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Merging money and faith

Apparently, merging money and faith can pay huge dividends — both in the bank account and in the soul.

Two weeks ago, I did a story about the Metropolitan Baptist Church Credit Union, which began in 1948 when the church leadership noticed many of the church’s members were having financial trouble. Credit union manager Ronald Hart told me that, like all credit unions, the institution places emphasis on character — that of both its members and its employees.

Since it began, three more churches have joined Metropolitan’s financial institution, which has grown to include more than $7 million in assets. Hart said the bank indirectly helps teach Biblical financial principles to its members and is able to help people who have been turned down by other financial institutions.

“It makes you feel good when you can see the work you’ve been able to accomplish,” Hart told me.

The credit union’s support of church members is important, because financial health is important to spiritual and physical health. Though the Bible isn’t meant to be a book about money, God consistently teaches financial principles in its pages.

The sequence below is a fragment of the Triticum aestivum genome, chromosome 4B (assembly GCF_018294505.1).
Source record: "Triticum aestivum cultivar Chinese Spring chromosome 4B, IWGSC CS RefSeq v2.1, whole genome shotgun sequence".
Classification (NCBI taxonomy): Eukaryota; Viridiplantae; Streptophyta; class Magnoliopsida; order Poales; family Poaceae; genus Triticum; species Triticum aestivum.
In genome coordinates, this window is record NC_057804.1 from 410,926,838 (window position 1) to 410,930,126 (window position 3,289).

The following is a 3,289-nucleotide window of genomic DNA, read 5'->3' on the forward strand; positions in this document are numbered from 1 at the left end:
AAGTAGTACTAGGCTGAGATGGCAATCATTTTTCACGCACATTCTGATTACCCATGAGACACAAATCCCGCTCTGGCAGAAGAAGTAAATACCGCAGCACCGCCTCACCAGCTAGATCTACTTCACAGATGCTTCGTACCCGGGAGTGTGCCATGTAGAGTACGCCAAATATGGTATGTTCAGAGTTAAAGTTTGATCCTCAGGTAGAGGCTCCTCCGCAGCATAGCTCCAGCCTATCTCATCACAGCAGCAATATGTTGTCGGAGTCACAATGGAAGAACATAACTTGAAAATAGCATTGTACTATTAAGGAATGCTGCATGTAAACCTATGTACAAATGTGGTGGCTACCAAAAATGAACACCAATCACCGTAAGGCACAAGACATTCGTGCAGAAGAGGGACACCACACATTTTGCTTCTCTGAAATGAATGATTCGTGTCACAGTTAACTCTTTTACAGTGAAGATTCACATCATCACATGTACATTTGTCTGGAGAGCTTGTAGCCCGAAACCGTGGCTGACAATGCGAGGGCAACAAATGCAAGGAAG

Besides teaching us that He is the source of all things, and that we can honor Him by giving to His work, God teaches us to save money, keep out of debt, be content with what we have, not to cosign for loans and to work hard.

Proverbs 22:3 tells us, “A prudent man foreseeth the evil, and hideth himself: but the simple pass on, and are punished.” Saving is a prudent financial principle, and it’s easy to understand why. If we do not save for a rainy day, we will be punished.

Later in that same chapter, God cautions against debt. He tells us in verse 7 that “The borrower is servant to the lender.” Anybody who has ever had a car repossessed or house foreclosed on, or answered incessant collection calls knows the meaning of this verse.

Perhaps the best financial principle the Bible teaches is to be content with the things you have, rather than always desiring more. Hebrews 13:5 tells us to “Be content with such things as ye have.” In other words, don’t run out and buy a flashy new car, just because yours is a few years old. If your car is paid for, the peace in your heart that comes with not having a car payment can never be overcome by the false joy a new car brings.

As someone who has recently discovered the real joy that comes with being debt-free, I say hats off to the Metropolitan Baptist credit union for helping local Christians understand the importance of these principles.